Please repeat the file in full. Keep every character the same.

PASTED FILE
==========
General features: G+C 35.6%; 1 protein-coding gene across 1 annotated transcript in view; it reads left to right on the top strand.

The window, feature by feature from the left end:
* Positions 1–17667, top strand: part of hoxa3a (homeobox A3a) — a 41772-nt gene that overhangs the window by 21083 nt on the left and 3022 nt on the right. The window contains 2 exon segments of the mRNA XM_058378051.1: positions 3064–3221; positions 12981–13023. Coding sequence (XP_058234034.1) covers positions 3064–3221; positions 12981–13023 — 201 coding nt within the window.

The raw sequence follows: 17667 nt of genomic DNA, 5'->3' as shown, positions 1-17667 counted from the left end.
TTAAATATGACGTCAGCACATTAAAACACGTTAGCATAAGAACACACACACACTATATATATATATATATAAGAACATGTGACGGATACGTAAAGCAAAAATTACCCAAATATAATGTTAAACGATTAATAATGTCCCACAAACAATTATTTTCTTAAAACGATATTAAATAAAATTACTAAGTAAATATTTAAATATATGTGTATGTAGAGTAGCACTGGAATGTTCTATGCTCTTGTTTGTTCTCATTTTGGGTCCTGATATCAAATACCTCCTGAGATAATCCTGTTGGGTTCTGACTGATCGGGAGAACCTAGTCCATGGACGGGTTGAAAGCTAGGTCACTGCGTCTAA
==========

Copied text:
General features: G+C 35.6%; 1 protein-coding gene across 1 annotated transcript in view; it reads left to right on the top strand.

The window, feature by feature from the left end:
* Positions 1–17667, top strand: part of hoxa3a (homeobox A3a) — a 41772-nt gene that overhangs the window by 21083 nt on the left and 3022 nt on the right. The window contains 2 exon segments of the mRNA XM_058378051.1: positions 3064–3221; positions 12981–13023. Coding sequence (XP_058234034.1) covers positions 3064–3221; positions 12981–13023 — 201 coding nt within the window.

The raw sequence follows: 17667 nt of genomic DNA, 5'->3' as shown, positions 1-17667 counted from the left end.
TTAAATATGACGTCAGCACATTAAAACACGTTAGCATAAGAACACACACACACTATATATATATATATATAAGAACATGTGACGGATACGTAAAGCAAAAATTACCCAAATATAATGTTAAACGATTAATAATGTCCCACAAACAATTATTTTCTTAAAACGATATTAAATAAAATTACTAAGTAAATATTTAAATATATGTGTATGTAGAGTAGCACTGGAATGTTCTATGCTCTTGTTTGTTCTCATTTTGGGTCCTGATATCAAATACCTCCTGAGATAATCCTGTTGGGTTCTGACTGATCGGGAGAACCTAGTCCATGGACGGGTTGAAAGCTAGGTCACTGCGTCTAA